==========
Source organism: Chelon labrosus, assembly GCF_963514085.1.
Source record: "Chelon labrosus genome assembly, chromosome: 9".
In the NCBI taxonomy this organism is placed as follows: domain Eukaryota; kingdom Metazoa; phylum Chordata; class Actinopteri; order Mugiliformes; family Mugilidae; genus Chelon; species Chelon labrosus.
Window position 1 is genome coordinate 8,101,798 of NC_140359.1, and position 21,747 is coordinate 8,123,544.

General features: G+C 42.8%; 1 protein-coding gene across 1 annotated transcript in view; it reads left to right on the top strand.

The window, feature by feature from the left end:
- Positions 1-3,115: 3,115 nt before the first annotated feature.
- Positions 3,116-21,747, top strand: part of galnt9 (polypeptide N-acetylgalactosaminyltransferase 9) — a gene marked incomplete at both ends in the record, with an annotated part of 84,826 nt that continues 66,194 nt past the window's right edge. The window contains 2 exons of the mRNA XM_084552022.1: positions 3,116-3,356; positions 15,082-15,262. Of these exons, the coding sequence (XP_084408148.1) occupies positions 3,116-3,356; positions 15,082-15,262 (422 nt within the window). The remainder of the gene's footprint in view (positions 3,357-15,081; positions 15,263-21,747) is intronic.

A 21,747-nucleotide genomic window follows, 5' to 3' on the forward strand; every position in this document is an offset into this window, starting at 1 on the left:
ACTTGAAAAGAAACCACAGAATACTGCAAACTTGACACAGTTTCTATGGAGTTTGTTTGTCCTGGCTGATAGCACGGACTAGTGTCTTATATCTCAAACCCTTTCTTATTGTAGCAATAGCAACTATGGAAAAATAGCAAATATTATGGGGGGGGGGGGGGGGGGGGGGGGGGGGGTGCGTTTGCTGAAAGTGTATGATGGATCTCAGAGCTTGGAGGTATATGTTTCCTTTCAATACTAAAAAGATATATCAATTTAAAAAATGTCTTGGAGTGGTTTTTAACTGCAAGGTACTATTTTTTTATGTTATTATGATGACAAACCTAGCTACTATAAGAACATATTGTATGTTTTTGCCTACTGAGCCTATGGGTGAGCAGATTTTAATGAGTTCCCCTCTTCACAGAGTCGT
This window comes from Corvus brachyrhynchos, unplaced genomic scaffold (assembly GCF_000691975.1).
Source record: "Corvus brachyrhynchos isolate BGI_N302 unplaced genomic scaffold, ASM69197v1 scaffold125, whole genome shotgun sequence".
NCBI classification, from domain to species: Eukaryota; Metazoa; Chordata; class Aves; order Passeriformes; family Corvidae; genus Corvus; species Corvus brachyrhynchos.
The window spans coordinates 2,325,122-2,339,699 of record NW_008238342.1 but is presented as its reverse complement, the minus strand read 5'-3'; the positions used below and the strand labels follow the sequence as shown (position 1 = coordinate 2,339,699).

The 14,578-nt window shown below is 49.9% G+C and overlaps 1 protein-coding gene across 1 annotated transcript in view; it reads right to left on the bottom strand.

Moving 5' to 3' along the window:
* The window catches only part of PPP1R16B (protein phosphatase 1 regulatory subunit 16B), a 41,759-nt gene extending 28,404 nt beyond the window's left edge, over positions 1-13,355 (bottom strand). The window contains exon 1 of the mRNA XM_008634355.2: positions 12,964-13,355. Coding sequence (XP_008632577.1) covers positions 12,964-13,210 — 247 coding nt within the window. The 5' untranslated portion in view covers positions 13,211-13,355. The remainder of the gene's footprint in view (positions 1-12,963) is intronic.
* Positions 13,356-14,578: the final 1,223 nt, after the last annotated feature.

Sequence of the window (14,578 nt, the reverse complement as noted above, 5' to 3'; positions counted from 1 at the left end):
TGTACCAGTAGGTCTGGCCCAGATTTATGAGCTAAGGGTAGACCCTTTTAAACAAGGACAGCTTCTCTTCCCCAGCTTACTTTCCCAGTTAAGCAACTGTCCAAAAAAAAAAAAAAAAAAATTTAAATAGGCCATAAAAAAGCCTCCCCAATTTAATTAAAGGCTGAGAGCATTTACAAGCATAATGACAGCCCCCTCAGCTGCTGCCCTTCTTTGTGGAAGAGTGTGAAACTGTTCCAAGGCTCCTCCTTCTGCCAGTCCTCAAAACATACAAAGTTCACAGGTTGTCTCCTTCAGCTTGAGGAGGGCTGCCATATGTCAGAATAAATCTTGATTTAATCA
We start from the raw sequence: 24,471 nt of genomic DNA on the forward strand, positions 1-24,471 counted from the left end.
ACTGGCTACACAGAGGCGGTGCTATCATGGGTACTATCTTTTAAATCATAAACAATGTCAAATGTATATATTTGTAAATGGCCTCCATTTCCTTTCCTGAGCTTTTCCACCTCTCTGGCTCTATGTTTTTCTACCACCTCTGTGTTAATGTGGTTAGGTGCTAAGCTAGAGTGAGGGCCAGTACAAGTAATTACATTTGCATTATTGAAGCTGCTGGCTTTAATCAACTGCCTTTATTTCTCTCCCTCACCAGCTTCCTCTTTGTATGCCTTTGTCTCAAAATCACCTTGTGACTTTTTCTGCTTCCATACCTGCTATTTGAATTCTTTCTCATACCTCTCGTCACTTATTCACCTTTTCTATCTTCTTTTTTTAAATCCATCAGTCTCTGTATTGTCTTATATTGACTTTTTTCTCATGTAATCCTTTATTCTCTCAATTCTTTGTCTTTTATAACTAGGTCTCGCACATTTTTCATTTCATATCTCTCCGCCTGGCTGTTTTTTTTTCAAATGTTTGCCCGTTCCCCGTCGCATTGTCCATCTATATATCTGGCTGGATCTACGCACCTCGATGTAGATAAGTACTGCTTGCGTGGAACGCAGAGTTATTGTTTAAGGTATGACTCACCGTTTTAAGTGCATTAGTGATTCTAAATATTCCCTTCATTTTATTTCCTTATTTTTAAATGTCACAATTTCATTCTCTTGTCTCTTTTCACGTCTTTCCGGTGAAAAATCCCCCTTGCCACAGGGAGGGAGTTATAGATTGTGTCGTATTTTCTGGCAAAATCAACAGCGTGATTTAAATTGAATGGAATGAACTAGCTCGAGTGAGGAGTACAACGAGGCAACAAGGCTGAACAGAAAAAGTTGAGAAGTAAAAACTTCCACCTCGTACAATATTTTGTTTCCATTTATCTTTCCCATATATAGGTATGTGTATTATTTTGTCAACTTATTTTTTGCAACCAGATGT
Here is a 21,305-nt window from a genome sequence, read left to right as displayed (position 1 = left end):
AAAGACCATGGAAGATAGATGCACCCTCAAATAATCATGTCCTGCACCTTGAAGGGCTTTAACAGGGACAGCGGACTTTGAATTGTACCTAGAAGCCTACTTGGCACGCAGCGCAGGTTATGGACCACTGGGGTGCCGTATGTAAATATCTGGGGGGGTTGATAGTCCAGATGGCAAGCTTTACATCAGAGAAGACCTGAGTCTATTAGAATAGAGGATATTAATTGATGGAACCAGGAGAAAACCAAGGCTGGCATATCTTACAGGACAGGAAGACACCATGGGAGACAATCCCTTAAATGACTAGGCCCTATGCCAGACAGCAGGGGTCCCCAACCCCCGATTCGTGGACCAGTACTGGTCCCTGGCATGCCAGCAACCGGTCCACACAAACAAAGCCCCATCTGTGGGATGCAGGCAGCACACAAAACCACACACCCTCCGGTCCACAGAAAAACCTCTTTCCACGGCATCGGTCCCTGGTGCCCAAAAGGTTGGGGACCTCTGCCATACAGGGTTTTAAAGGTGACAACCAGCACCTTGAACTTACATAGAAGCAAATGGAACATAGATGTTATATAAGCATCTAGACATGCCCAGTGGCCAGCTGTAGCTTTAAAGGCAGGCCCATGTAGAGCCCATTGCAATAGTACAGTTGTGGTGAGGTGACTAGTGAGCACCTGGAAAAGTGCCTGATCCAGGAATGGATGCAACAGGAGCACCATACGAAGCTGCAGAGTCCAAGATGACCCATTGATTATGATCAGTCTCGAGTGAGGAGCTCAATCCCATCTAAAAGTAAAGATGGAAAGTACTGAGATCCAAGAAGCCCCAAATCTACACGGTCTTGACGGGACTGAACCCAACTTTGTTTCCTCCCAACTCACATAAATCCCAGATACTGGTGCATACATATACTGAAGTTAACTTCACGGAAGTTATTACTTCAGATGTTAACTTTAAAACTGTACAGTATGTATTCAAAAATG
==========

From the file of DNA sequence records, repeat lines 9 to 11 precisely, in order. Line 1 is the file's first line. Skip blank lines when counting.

A 21,747-nucleotide genomic window follows, 5' to 3' on the forward strand; every position in this document is an offset into this window, starting at 1 on the left:
ACTTGAAAAGAAACCACAGAATACTGCAAACTTGACACAGTTTCTATGGAGTTTGTTTGTCCTGGCTGATAGCACGGACTAGTGTCTTATATCTCAAACCCTTTCTTATTGTAGCAATAGCAACTATGGAAAAATAGCAAATATTATGGGGGGGGGGGGGGGGGGGGGGGGGGGGGTGCGTTTGCTGAAAGTGTATGATGGATCTCAGAGCTTGGAGGTATATGTTTCCTTTCAATACTAAAAAGATATATCAATTTAAAAAATGTCTTGGAGTGGTTTTTAACTGCAAGGTACTATTTTTTTATGTTATTATGATGACAAACCTAGCTACTATAAGAACATATTGTATGTTTTTGCCTACTGAGCCTATGGGTGAGCAGATTTTAATGAGTTCCCCTCTTCACAGAGTCGT
This window comes from Corvus brachyrhynchos, unplaced genomic scaffold (assembly GCF_000691975.1).